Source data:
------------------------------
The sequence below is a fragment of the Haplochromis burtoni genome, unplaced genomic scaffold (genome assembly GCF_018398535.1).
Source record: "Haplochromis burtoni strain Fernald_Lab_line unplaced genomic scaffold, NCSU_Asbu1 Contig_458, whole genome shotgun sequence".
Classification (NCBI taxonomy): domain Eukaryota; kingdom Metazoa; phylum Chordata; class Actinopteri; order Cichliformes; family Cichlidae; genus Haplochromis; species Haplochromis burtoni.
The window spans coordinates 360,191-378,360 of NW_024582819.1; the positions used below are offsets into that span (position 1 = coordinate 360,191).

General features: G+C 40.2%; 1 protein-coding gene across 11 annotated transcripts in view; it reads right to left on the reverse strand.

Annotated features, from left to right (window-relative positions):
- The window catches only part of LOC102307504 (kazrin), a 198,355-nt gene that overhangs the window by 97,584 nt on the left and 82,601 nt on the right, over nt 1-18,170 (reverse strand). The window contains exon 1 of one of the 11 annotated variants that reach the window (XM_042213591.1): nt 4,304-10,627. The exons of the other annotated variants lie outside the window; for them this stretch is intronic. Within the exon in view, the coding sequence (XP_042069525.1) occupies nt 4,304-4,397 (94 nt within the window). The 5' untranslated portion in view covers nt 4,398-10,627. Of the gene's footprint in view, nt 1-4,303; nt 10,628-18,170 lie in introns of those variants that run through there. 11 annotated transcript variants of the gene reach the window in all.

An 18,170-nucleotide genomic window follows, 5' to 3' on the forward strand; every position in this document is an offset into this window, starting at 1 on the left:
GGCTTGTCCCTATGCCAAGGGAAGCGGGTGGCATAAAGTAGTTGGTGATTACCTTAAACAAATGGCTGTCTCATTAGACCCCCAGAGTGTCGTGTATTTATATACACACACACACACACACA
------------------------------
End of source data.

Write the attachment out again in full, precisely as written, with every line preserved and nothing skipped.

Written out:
The sequence below is a fragment of the Haplochromis burtoni genome, unplaced genomic scaffold (genome assembly GCF_018398535.1).
Source record: "Haplochromis burtoni strain Fernald_Lab_line unplaced genomic scaffold, NCSU_Asbu1 Contig_458, whole genome shotgun sequence".
Classification (NCBI taxonomy): domain Eukaryota; kingdom Metazoa; phylum Chordata; class Actinopteri; order Cichliformes; family Cichlidae; genus Haplochromis; species Haplochromis burtoni.
The window spans coordinates 360,191-378,360 of NW_024582819.1; the positions used below are offsets into that span (position 1 = coordinate 360,191).

General features: G+C 40.2%; 1 protein-coding gene across 11 annotated transcripts in view; it reads right to left on the reverse strand.

Annotated features, from left to right (window-relative positions):
- The window catches only part of LOC102307504 (kazrin), a 198,355-nt gene that overhangs the window by 97,584 nt on the left and 82,601 nt on the right, over nt 1-18,170 (reverse strand). The window contains exon 1 of one of the 11 annotated variants that reach the window (XM_042213591.1): nt 4,304-10,627. The exons of the other annotated variants lie outside the window; for them this stretch is intronic. Within the exon in view, the coding sequence (XP_042069525.1) occupies nt 4,304-4,397 (94 nt within the window). The 5' untranslated portion in view covers nt 4,398-10,627. Of the gene's footprint in view, nt 1-4,303; nt 10,628-18,170 lie in introns of those variants that run through there. 11 annotated transcript variants of the gene reach the window in all.

An 18,170-nucleotide genomic window follows, 5' to 3' on the forward strand; every position in this document is an offset into this window, starting at 1 on the left:
GGCTTGTCCCTATGCCAAGGGAAGCGGGTGGCATAAAGTAGTTGGTGATTACCTTAAACAAATGGCTGTCTCATTAGACCCCCAGAGTGTCGTGTATTTATATACACACACACACACACACA